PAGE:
Deep-sea sponges are not known for their mobility. Finally, they lack muscles, nervous system and organs. And forget about fins or feet to travel the Arctic bottom.
But new research suggests that these ancient life forms can and can be bypassed – and much more than marine biologists believed. Studying hundreds of photographs and videos of Arctic sponges, scientists from the German Max Planck Institute for Marine Microbiology have discovered a huge network of trails several meters long in the movement of these creatures.
“Sponges are one of the most primitive forms of animal life,” said Dr. Teresa Morganti, who led the study published Monday in the journal Current Biology. “In the beginning, we were very skeptical. We thought, ‘That’s not possible. The sponges cannot move. ‘”
For the study, dr. Morganti and her colleagues examined underwater images of Langseth Ridge, a marine mountain range not far from the North Pole located nearly a mile below the permanently ice-covered surface of the water. Despite their initial skepticism, they found evidence that wild sponges not only move around their cold habitat, but also change direction and even thrive uphill.
“They’re more active than we think they are,” said Rachel Downey, a deep-sea sponge expert from the Australian National University who was not included in the new study. “We’ve never had such evidence of that before.”
In a handful of experiments, the researchers did so demonstrated at least some types of sponges are capable of slow crawling by shrinking and spreading during the day and week. “It’s one thing to know that a sponge is capable of this in the lab. It’s another thing to see how it goes in the wild, ”said Stephanie Archer, a marine ecologist from the University of Louisiana Marine Consortium who did not participate in the newspaper.
In order to see the extreme habitat of deep-sea sponges, the team of dr. Morgantija turned to the videos and pictures they took in 2016 Polarstern, a research vessel and an icebreaker.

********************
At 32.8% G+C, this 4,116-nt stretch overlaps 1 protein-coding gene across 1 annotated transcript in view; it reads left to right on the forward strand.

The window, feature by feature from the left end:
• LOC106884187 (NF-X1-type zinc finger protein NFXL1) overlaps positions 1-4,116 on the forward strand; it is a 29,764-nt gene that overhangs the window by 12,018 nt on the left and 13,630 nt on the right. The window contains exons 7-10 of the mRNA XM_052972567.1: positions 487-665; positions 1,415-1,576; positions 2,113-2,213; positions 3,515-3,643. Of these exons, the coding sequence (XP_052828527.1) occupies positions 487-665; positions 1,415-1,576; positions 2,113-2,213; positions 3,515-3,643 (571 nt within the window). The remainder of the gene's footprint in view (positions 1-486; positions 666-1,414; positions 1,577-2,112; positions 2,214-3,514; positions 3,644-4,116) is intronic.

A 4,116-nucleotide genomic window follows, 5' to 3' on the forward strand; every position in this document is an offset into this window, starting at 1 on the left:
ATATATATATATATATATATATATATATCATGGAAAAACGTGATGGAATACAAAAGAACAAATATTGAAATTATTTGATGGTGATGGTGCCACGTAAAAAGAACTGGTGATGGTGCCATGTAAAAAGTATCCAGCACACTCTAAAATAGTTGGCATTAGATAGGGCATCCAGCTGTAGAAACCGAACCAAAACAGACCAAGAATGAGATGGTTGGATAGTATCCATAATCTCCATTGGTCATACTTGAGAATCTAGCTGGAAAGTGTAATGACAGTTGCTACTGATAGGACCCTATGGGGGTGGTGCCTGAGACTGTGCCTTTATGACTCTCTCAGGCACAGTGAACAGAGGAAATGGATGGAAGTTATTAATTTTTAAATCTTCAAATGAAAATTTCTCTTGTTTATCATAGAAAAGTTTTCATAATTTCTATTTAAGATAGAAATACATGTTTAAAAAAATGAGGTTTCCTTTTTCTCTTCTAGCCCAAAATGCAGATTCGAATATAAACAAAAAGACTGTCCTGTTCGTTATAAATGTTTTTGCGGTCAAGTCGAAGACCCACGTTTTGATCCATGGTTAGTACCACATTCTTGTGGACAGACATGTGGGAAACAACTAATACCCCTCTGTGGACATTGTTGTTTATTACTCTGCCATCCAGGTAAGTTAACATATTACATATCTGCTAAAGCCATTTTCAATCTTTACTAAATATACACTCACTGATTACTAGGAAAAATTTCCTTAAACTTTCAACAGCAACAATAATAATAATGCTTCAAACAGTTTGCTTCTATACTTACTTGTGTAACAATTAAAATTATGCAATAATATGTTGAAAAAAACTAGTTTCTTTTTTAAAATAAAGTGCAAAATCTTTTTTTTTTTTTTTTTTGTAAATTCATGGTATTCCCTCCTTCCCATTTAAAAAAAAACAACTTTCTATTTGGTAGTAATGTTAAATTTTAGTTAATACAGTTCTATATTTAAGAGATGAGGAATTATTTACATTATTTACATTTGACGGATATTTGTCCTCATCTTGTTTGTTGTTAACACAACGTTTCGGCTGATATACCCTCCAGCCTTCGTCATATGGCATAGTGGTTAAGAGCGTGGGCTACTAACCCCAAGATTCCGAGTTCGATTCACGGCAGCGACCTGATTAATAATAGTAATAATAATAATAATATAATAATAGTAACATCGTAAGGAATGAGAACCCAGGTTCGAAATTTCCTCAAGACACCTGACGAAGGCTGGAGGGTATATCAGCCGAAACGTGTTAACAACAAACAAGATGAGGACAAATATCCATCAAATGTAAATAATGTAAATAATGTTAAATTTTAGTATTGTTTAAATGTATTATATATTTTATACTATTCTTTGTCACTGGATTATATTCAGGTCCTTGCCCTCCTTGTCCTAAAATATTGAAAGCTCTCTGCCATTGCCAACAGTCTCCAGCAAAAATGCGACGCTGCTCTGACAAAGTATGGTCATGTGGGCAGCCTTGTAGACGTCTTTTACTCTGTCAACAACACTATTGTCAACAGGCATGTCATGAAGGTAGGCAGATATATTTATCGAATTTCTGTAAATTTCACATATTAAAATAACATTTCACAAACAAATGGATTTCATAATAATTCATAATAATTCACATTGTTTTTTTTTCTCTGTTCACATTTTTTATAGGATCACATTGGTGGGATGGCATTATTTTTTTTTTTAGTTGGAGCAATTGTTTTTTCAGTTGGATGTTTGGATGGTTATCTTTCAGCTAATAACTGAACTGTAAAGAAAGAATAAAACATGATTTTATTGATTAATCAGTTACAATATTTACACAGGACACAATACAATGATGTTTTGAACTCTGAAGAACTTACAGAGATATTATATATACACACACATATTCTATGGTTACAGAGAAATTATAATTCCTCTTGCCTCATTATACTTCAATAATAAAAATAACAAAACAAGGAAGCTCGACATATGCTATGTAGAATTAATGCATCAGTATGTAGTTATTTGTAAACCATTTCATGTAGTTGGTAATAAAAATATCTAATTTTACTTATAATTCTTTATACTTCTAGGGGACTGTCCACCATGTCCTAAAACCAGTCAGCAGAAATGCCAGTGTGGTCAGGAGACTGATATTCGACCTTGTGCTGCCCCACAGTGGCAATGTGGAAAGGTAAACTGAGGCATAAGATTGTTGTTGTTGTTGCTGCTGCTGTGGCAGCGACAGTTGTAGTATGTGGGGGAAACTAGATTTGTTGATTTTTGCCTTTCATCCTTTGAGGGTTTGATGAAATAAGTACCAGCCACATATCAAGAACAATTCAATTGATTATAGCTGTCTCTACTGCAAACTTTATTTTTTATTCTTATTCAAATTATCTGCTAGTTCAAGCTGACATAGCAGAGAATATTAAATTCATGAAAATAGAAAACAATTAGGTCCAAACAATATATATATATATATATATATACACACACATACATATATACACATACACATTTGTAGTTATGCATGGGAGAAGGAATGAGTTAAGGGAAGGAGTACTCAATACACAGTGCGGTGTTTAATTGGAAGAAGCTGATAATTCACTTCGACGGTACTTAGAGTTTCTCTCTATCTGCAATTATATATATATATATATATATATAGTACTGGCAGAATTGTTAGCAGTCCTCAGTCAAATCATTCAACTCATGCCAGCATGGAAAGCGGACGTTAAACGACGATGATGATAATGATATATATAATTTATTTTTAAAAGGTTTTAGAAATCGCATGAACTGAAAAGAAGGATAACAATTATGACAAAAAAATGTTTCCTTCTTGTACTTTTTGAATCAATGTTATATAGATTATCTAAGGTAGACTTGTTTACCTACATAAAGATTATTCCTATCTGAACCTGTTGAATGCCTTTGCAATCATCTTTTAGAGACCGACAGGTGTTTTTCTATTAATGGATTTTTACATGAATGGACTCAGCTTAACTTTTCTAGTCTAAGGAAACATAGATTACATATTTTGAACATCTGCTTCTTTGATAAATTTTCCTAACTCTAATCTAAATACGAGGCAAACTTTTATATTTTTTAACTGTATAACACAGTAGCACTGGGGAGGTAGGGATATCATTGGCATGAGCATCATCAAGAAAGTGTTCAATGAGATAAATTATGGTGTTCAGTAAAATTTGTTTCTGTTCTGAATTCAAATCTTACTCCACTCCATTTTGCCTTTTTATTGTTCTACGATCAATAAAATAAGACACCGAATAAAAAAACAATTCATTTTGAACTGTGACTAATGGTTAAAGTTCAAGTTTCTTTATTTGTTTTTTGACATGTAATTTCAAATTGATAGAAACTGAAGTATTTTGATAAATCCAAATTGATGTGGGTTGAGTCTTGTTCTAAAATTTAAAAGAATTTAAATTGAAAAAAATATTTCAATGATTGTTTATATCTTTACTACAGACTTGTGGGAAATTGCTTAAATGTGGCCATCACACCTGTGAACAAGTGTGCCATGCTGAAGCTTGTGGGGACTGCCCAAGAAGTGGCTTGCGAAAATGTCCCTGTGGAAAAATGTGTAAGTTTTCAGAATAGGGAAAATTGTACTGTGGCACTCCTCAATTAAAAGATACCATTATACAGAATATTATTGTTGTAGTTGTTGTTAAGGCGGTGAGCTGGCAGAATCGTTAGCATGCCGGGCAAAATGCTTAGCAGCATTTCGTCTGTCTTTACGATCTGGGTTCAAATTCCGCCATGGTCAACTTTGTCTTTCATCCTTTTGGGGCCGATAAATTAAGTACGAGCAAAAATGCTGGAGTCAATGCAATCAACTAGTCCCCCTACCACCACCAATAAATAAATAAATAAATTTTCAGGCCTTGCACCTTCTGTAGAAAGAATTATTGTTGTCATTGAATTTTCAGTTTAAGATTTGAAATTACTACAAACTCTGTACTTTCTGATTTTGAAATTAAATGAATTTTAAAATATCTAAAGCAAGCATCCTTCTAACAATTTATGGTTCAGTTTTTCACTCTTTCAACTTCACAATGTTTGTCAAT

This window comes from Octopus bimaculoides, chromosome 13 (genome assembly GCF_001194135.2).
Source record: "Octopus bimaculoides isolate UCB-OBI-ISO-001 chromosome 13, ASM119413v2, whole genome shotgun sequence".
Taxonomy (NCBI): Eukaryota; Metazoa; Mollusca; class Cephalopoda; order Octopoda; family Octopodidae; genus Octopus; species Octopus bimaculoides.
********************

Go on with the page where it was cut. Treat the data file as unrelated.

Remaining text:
Images from Polarster show a community of more than 10,000 sponges (diameter in diameter from coin size to hoop size) so dense that it almost covered the upper peaks of Langseth Ridge.
Traces of spicules, skeleton-like structures spilled by sponges, are intertwined between and between the animals. The researchers found that traces of the spicule were visible on 70 percent of the hundreds of images of live sponges examined for the study.
The question remains how and why sea sponges move in the deep polar seas, said Dr. Morganti. They are most likely squirming toward food or away from their biological parents, she said.
Marine biologists are also unsure of the Langseth Ridge trail, as the habitat is largely undisturbed by water currents. Deep-sea sponges can live decades, for centuries or even millennium and previous laboratory tests have accelerated the movement of the sponge at a riveted pace four millimeters a day or a a few millimeters a month (depending on the assessment you are consulting).
“The snail would be much faster,” Ms. Downey said. “It probably happens that thousands of sponges are moving around the world at this moment. We just don’t see it. “When it comes to Langseth Ridge’s network of spiral trails, she said, ‘Those trails could be a stop-start, a stop-start over a decade or even hundreds of years.’
Ongoing research by dr. Morgantia aims to explain exactly how sea sponges manage to survive – let alone migrate – on the cold, dark, nutritious peaks of the barren underwater mountains near the North Pole. “How can these massive sponges survive in such an extreme environment?” she said.
Traces of spicules provide tempting evidence that (despite their anatomical simplicity) sponges may be able to perceive stimuli from the environment and inspire them toward food.
And since sponge species on the Langseth Reef are also found in waters off the coasts of Norway, Russia, Canada, Greenland and Iceland, their newly discovered mobility could also be more widespread.
“This reminded me of why I fell in love with sponges,” said Dr. Archer on new findings. “Every time we think we’ve figured them out, it surprises us.”